Things to do in Launceston
We took a 7 am flight to reach Launceston that took about an hour from Melbourne, great option to get us settle down before starting next excursion. We stayed for 2 nights in this beautiful city located in northern Tasmania.
Launceston is recognised as the second largest city in Tasmania after Hobart. Well-known for Tamar Valley region, its vineyards and Cataract George with stunning panoramic views. It also features on-foot trails, carved gardens and a chairlift. The Queen Victoria Museum, in a 19th-century railway workshop, has exhibitions on Tasmanian history. It is another vibrant hub for food and wine, nature and ethos.
What fascinated us the most was to meet Seahorses and Penguins, which we had never done before. Meeting both on same day was possible due to their close proximity in locations.
Seahorse world is located on Flinders street at Beauty Point, a coastal setting, where they conserve different varieties of rare seahorses from all over the world. This is less than an hour drive from Launceston or Devonport.
The best thing about this unique place is that you can get much closer to these enigmatic miniatures. We felt so blessed holding a few seahorses in our palms. For me, feeling a seahorse wrapped around my finger was extraordinary. I was moved when I gave the fragile yet beautiful seahorse a little rub on his neck and he slept a few seconds, coiled amid my fingers.
This 45 min tour gave us a walkthrough of some unique marine life along with diverse colored, big and smallest seahorses. They educated us on some distinct facts about them including their survival, lifespan, breeding, behaviors and meal intakes. You can see different vessels containing hundreds of seahorses in their growth phases from newborns to few weeks older.
Apart from the unique collection of little Seahorses, there were other incredible marine creatures too. To mention a few, there were flamboyant sea dragons, a giant crab, a rare fish with petite nose.
Fish with a nose
To our utmost wonder the retain dried shrimp eggs that can be preserved for years and be used to feed these seahorses to grow.
White Seahorses immediately stole our hearts with their divinity. Did you see tiny shrimps around this one? Well he’s going to be full soon.
The tours are guided and scheduled hourly from 9:30 am to 4:30 pm and the price is AUD 22 per person, we booked via call and paid upon arrival.
Just opposite to it there is Platypus house. If you have ample time then you may visit this small sanctuary conserving both platypus and echidnas who are the only mammals to lay eggs, found in eastern Australian and Tasmanian rivers.
The carpark is same for visiting both Seahorse and Platypus houses and basic amenities are there along with small cafes.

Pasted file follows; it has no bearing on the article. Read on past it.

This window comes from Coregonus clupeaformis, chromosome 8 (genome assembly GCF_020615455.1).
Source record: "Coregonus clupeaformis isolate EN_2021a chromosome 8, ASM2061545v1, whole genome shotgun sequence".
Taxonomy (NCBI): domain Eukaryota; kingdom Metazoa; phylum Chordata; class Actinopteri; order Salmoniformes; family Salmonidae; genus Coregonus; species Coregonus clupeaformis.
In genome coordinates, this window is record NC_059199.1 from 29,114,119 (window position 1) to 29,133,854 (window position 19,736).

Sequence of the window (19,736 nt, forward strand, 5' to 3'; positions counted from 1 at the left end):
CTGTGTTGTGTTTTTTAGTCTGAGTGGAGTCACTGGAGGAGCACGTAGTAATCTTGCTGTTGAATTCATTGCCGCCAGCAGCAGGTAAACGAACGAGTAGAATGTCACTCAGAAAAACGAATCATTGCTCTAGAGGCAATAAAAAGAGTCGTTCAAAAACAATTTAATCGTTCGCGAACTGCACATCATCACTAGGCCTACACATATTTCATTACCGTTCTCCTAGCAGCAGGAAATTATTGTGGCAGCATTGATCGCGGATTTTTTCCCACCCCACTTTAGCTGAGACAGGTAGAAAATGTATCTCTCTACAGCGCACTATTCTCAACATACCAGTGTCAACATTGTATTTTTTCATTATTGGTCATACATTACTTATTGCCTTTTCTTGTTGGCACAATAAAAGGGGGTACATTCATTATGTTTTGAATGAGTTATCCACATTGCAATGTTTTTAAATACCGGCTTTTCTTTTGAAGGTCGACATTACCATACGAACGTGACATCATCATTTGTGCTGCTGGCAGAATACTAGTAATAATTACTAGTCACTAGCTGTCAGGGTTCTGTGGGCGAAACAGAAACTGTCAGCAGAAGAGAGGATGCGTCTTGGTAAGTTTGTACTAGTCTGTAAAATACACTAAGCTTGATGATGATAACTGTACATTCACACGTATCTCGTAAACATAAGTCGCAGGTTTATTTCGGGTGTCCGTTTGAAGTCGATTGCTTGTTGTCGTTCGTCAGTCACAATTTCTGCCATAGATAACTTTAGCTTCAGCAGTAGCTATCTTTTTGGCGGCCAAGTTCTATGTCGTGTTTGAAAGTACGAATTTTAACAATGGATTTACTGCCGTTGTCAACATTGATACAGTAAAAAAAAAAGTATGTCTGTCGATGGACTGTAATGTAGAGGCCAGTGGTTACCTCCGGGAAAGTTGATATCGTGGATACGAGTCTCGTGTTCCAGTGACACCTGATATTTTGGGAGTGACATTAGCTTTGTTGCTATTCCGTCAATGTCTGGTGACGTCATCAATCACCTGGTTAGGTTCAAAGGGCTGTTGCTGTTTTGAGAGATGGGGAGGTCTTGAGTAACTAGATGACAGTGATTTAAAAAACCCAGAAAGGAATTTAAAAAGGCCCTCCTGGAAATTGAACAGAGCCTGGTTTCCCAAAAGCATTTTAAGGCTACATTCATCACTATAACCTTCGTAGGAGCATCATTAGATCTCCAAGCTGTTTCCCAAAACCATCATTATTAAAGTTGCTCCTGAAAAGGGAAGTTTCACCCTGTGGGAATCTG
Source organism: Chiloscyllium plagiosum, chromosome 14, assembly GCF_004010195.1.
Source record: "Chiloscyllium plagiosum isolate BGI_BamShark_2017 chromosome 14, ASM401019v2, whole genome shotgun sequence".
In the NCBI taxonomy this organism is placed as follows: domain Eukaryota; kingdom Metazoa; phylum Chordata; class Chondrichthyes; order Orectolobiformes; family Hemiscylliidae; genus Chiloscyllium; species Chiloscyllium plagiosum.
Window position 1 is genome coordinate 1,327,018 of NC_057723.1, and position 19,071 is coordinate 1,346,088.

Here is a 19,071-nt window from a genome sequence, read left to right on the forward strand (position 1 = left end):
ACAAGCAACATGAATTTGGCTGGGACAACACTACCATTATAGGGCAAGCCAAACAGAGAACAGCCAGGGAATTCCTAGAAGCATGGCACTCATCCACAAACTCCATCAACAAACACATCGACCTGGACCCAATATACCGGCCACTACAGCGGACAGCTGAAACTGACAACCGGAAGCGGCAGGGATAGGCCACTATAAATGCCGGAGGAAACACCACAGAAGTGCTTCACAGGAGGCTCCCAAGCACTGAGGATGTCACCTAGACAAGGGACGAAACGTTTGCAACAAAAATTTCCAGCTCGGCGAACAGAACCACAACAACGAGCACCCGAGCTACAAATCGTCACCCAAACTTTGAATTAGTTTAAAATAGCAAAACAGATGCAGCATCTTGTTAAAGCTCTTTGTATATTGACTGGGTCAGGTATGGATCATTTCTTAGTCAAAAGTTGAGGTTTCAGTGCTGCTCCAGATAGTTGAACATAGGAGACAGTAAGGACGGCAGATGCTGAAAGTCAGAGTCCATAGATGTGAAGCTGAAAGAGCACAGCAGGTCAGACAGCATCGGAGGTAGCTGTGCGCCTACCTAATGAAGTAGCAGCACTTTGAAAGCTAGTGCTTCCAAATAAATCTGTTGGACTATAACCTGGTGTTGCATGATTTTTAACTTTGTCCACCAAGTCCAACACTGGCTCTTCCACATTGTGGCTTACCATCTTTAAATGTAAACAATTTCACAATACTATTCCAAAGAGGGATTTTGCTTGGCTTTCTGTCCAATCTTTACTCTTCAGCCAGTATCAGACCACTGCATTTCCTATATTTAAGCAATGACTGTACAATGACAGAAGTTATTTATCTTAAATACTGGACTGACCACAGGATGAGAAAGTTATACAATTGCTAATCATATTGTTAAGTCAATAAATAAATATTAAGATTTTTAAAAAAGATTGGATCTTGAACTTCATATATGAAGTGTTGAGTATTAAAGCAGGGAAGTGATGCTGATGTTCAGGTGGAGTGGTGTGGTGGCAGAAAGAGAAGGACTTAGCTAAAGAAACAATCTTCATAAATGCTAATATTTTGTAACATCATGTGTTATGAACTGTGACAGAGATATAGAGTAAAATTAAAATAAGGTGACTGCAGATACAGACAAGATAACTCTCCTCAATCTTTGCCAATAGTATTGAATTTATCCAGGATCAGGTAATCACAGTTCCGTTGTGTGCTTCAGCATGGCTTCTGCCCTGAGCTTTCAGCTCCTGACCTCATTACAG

Batman Bridge, Launceston
The above is Batman bridge, one of the first cable stayed bridges in the world, that connects north east to north west in Tasmania crossing Tamar river. It is named after John Batman, one of the founders of Melbourne. There is a picnic ground at the bottom of this bridge that gives a cool view of it.
Penguins at Low Head
We moved on from Beauty point to Low head road around dusk and met our guides for the next adventure of the day. I never imagined my birthday being better than this. Meeting seahorses and penguins on same day.
Low head is located at the northern seashores of Tasmania facing the Bass Strait. Its pristine beach is home to smallest species (only 30 cm high) of blue penguins known as Fairy Penguins. These penguins return at shore after dusk and waddle towards their hidden burrows amongst coastal rocks and long grasslands. Penguins spend 75% of their time in water hunting for food, yet raising their young on land.
Video: Penguins at Low Head Beach, Launceston
It was an exquisite experience to watch these adorable penguins waddle and feed their hungry offspring who await and come out of the burrows at dawn. Our guides were experts who enlightened us about penguin facts, their hunting and survival strategies. We found it interesting to know that penguins only sleep for few seconds at a time (20 seconds max), however they take multiple short naps during the day or night, primarily in groups to stay at guard all the time. They are social birds who form ‘rookeries’ including thousands of them.
We booked the tour through Low head penguin tours and ticket price was AUD 22 per adult. We reported their around 8:30 pm, our tour started around 9 pm when it was completely dark. They told us that the penguins keep coming at the shore until 2 am.
Tamar Valley is a region which can be explored leisurely as most of its lures are within a stretch of 50 km approx. To name a few places it has Tamar river, Matthew Brady’s lookout offering panoramic views of the river, various wineries, Nudist beach, Narawntapu lookout, European style resort Gindelwald featuring its own lakes, Beaconsfield mines and Heritage center where you can get a hold of museum stuff, they also mine gold.
If we had more time we would have surely included Tamar valley in our itinerary. We still had an amazing day amongst seahorses and penguins.